The general consensus in the literature has tended to suggest that mid-life physical activity is typically beneficial, in part as a lifestyle choice which is likely to contribute to a reduced risk of developing cognitive decline and / or dementia in later life.
This piece of cherished “conventional wisdom” may have been thrown into question by a recent epidemiological study, which has discovered no evidence for a neuroprotective effect of physical activity. The authors believe it possible that previous findings indicating an association whereby physically active people have tended to demonstrate a lower dementia risk may be explainable by a misinterpretation of “reverse causation”.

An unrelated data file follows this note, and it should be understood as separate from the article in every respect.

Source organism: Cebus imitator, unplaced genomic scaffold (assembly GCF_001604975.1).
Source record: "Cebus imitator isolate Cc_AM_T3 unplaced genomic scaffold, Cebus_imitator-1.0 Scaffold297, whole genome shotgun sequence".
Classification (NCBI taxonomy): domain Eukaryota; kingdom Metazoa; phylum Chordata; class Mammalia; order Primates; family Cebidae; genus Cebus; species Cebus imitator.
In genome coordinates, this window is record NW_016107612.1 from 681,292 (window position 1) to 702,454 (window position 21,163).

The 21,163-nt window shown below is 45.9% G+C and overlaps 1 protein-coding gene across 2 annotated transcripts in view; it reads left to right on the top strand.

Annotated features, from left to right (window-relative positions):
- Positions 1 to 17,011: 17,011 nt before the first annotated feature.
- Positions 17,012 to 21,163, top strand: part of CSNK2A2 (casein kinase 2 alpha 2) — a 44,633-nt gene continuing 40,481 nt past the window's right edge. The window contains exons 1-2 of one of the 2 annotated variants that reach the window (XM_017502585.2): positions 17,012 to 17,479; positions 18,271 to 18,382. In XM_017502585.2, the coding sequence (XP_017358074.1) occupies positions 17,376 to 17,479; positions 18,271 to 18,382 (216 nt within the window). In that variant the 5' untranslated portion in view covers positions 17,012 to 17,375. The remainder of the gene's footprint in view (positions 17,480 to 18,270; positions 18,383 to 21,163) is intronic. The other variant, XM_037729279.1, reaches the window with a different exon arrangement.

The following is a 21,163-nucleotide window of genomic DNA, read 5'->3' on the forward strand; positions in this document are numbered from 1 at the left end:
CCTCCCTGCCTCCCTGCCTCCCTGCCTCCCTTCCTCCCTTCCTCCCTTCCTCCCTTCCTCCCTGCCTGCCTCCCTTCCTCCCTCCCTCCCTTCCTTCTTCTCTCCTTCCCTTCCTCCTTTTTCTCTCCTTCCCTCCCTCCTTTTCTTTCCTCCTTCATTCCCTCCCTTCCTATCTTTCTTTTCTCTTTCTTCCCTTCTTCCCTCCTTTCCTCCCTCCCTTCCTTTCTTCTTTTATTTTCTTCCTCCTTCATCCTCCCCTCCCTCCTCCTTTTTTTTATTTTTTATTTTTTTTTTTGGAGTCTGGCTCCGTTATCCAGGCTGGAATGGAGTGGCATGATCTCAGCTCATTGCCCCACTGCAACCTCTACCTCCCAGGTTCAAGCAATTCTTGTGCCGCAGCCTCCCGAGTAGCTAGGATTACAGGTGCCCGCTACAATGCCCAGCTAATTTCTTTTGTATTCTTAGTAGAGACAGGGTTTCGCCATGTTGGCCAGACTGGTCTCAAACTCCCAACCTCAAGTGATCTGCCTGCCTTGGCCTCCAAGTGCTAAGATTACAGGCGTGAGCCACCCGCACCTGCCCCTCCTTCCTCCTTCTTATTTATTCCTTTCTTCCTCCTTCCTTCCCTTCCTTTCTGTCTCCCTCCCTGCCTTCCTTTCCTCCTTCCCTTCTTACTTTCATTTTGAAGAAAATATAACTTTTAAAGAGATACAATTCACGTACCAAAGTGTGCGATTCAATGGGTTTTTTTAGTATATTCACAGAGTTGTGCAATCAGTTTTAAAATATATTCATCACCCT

The following study discovered no evidence that physical activity in midlife reduces the risk of developing dementia.
“The inclusion of physical activity in guidelines to tackle the burden of dementia seems not be based on robust evidence of a protective effect of physical activity”.
Sabia, S. Dugravot, A. Dartigues, JF. [et al] (2017). Physical activity, cognitive decline, and risk of dementia: 28 year follow-up of Whitehall II cohort study. BMJ. June 22nd 2017; 357: j2709.